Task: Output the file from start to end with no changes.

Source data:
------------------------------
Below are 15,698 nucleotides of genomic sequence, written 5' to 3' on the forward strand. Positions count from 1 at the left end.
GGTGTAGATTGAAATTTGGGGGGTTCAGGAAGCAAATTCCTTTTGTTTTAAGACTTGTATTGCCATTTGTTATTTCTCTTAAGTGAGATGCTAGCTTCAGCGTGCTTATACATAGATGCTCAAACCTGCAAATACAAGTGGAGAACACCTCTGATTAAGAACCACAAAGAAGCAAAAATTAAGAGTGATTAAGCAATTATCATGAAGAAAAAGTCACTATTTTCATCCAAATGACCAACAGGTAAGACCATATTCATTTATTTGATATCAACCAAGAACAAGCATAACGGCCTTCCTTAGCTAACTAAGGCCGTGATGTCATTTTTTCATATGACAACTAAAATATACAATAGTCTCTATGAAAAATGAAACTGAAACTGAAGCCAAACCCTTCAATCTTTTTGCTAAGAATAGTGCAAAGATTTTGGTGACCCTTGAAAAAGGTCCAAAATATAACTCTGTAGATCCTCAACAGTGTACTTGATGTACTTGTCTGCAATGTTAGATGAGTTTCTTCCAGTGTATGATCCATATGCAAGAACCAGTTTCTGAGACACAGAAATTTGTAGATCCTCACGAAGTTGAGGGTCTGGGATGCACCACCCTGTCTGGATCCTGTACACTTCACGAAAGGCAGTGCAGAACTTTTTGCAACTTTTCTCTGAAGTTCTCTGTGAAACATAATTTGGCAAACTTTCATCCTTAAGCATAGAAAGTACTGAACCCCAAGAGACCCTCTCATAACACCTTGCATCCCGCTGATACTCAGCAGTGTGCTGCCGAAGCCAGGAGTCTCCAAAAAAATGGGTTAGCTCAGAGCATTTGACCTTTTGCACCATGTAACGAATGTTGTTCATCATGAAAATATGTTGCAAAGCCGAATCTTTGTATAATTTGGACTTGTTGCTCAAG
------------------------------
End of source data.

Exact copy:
Below are 15,698 nucleotides of genomic sequence, written 5' to 3' on the forward strand. Positions count from 1 at the left end.
GGTGTAGATTGAAATTTGGGGGGTTCAGGAAGCAAATTCCTTTTGTTTTAAGACTTGTATTGCCATTTGTTATTTCTCTTAAGTGAGATGCTAGCTTCAGCGTGCTTATACATAGATGCTCAAACCTGCAAATACAAGTGGAGAACACCTCTGATTAAGAACCACAAAGAAGCAAAAATTAAGAGTGATTAAGCAATTATCATGAAGAAAAAGTCACTATTTTCATCCAAATGACCAACAGGTAAGACCATATTCATTTATTTGATATCAACCAAGAACAAGCATAACGGCCTTCCTTAGCTAACTAAGGCCGTGATGTCATTTTTTCATATGACAACTAAAATATACAATAGTCTCTATGAAAAATGAAACTGAAACTGAAGCCAAACCCTTCAATCTTTTTGCTAAGAATAGTGCAAAGATTTTGGTGACCCTTGAAAAAGGTCCAAAATATAACTCTGTAGATCCTCAACAGTGTACTTGATGTACTTGTCTGCAATGTTAGATGAGTTTCTTCCAGTGTATGATCCATATGCAAGAACCAGTTTCTGAGACACAGAAATTTGTAGATCCTCACGAAGTTGAGGGTCTGGGATGCACCACCCTGTCTGGATCCTGTACACTTCACGAAAGGCAGTGCAGAACTTTTTGCAACTTTTCTCTGAAGTTCTCTGTGAAACATAATTTGGCAAACTTTCATCCTTAAGCATAGAAAGTACTGAACCCCAAGAGACCCTCTCATAACACCTTGCATCCCGCTGATACTCAGCAGTGTGCTGCCGAAGCCAGGAGTCTCCAAAAAAATGGGTTAGCTCAGAGCATTTGACCTTTTGCACCATGTAACGAATGTTGTTCATCATGAAAATATGTTGCAAAGCCGAATCTTTGTATAATTTGGACTTGTTGCTCAAG